First, add your Developer Program account to Xcode if you haven’t already. From the top menu, select Xcode, then choose Preferences.
Click on Accounts. In the bottom left corner of the window, press the + sign, then Add Apple ID….
Enter the Apple ID and password you use for the Apple Developer Program, then click Sign In.
Next, enable automatic signing. From the Project Editor, choose a target and select General.
Scroll down to the “Signing” section and click on the triangle icon to expand the settings.
Click on the box to Automatically manage signing. Select your team.
When you connect a new device to your Mac, Xcode will automatically detect and register it to your team provisioning profile. Note that in order to launch your app on a device, the device needs to be registered on your team provisioning profile.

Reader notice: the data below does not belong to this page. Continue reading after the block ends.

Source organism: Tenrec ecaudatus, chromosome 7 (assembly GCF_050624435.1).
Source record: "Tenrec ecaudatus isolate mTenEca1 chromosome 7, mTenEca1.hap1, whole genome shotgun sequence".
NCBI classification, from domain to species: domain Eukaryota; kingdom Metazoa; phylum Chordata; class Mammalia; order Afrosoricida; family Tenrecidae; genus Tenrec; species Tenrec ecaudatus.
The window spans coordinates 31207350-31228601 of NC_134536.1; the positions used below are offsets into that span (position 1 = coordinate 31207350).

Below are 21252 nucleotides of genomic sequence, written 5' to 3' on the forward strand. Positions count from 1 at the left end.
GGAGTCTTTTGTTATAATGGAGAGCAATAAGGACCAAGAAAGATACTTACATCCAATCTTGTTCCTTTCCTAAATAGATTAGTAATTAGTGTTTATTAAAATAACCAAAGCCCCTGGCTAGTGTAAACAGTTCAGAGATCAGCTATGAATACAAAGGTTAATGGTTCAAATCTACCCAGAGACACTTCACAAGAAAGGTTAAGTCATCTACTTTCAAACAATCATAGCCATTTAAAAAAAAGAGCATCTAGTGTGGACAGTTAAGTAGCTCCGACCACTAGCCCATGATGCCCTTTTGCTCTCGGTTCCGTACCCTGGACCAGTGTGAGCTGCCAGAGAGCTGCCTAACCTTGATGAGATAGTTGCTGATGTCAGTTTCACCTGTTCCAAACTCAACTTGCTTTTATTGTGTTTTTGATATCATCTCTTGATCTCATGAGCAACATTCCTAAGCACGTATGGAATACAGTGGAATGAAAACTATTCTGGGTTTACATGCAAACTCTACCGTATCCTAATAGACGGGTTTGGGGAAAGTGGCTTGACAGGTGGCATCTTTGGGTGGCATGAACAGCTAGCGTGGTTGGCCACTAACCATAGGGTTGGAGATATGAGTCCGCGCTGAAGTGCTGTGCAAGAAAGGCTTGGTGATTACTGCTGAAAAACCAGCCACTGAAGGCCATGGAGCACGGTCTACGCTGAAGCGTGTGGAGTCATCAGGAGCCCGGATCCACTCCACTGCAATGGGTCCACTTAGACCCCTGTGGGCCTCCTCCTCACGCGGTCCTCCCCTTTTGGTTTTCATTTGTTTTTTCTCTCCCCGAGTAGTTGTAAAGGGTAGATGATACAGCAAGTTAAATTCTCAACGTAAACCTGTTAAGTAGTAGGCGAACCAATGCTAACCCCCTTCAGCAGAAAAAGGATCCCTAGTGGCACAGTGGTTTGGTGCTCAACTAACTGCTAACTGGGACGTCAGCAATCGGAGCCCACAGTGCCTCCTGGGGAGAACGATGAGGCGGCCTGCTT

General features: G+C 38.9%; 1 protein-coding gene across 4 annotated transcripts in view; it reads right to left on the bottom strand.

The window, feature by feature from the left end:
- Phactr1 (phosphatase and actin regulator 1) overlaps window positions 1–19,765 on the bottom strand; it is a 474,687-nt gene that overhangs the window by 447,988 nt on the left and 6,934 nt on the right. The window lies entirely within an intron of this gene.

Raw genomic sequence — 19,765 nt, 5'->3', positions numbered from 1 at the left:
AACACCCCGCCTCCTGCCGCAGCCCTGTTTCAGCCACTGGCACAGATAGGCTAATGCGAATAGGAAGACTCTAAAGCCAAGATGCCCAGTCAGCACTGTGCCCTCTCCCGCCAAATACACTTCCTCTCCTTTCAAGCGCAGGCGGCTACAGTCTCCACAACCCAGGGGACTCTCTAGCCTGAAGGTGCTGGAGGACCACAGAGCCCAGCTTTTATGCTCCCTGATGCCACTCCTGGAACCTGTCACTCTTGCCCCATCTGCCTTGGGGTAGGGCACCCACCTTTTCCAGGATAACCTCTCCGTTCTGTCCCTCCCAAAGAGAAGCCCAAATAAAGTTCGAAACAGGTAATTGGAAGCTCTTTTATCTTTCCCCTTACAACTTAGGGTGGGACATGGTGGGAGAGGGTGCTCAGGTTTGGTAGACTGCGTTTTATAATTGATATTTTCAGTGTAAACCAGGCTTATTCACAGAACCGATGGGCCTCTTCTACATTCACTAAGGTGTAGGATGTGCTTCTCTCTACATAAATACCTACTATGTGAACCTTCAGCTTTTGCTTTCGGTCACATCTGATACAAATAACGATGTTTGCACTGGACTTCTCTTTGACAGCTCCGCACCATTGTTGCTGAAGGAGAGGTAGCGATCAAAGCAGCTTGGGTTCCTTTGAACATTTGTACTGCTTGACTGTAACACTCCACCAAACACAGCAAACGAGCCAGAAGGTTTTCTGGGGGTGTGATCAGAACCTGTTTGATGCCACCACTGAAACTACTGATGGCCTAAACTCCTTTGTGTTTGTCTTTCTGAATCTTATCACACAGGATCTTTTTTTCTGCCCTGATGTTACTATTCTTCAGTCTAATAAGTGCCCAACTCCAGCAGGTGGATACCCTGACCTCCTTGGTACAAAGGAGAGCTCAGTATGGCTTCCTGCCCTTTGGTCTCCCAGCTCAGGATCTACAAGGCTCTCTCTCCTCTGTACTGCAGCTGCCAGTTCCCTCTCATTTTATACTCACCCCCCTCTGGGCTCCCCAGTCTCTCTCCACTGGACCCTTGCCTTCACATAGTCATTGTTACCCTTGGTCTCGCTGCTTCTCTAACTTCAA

2. Create an iTunes Connect record for your app
Get an iTunes Connect account by:
Creating your own iTunes Connect organization and being the team agent. Sign in with the Apple ID you used to enroll in the Apple Developer Program
Or being invited by an existing organization as a user with an Admin, Technical, or App Manager role. Read more details about iTunes Connect user accounts here.
For paid apps
If you’re submitting a paid app, you’ll need to sign a contract that covers terms of payment. If your app is free, you can skip ahead.
Click on Agreements, Tax, and Banking on the iTunes Connect dashboard.
Click on Request under “Request Contracts”.
Review the agreement that appears, check the box to agree to the terms, and click on “Submit”.